Thursday, February 2, 2012
High School Pick: This One Time With Julia
by David Lampson
Available February 2, 2012
Poignant, puzzling, and sometimes disturbingly painful, This One Time With Julia tells the sad tale of Joe, twin brother of Alvin and younger brother of Marcus. Joe is the slow brother and Alvin has always preferred him that way. The boys were orphaned young and older brother Marcus found a long lost uncle who would sign the proper papers and become their guardian. The boys basically parented themselves with Alvin acting as Joe's "parent." He loves the fact that Joe will believe anything that you tell him and that he accepts everything at face value. If Alvin tells him only to eat hamburgers, he does. In fact, Joe only eats hamburgers and guacamole his whole life.
Alvin shows up out of the blue--he had run off to Tennessee with a hot new girlfriend but now he's back in L.A. He asks Joe to meet him at a restaurant. He shows Joe a bag of money he has and tells him that he wants to disappear and sail around the world. He asks Joe to check the motel parking lot and to tell him if anyone is around. Joe spots a man sitting in a car, but forgets to tell Alvin. The next day, Joe is disappointed that Alvin has vanished and left to sail around the world without him. The hotel manager tells Joe to get rid of the girl who is hanging out waiting for Alvin. Enter Julia, the girlfriend from Tennessee.
Joe makes Julia laugh and he begins falling in love with her; of course, Joe is gullible, has no background in relationships, and is naive; Julia seems to actually like Joe's company and she takes him back home to meet her brother Houston who offers him a job. Joe stays in Tennessee working for Houston and living with Julia; he meets their strange mother who tells him all sorts of deep, dark, demented family secrets: that Julia's father is a criminal, that Houston is their adopted son, that Houston is in love with his sister Julia.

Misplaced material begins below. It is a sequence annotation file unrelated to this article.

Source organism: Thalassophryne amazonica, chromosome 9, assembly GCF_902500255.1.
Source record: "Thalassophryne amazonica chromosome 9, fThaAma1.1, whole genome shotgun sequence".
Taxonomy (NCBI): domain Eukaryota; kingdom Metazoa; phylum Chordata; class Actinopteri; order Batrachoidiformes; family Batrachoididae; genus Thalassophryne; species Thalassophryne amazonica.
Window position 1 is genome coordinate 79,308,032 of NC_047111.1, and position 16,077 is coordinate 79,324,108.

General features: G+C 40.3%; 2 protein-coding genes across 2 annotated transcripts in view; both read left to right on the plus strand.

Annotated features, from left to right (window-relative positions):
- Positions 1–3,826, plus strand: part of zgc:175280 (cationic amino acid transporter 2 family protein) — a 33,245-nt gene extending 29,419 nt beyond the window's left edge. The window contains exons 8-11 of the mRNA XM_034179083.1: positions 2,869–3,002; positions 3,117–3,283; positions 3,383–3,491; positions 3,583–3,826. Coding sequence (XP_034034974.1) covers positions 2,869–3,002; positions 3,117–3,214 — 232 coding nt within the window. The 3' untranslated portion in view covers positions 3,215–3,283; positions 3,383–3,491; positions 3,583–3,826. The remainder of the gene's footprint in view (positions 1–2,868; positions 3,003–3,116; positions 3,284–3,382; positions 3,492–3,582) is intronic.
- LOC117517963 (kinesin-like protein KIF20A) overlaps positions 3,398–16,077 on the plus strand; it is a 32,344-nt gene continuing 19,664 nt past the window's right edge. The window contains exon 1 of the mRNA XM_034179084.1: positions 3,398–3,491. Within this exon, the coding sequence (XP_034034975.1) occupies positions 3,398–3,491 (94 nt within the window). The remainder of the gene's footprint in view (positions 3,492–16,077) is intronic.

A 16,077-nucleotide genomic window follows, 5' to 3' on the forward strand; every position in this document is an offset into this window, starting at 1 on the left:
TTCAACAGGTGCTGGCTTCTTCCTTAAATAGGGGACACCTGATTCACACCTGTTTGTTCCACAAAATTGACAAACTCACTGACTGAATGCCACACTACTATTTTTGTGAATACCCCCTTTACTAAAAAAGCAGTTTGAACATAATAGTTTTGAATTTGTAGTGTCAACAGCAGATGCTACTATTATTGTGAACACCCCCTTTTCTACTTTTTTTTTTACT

Joe begins to realize that his brother Alvin didn't run away to sail around the world; he remembers seeing the man in the car at the motel, and realizes that he should have told Alvin about him. As the mystery unravels, Joe comes to the conclusion that Julia is not in love with him and that Houston is using him to keep tabs on him. Where is Alvin anyway?
A shocking and explosive ending leaves the reader wondering what will happen to Joe--he is abandoned, alone, and penniless. This is not a "feel good" ending.
Recommended grades 9-up. The publisher says ages 12 and up, grades 7-up, but Julia and Joe are sleeping together, there are at least two murders, and terrible family secrets; I say high school only.
FTC Required Disclaimer: I received this book from the publisher. I did not receive monetary compensation for this review.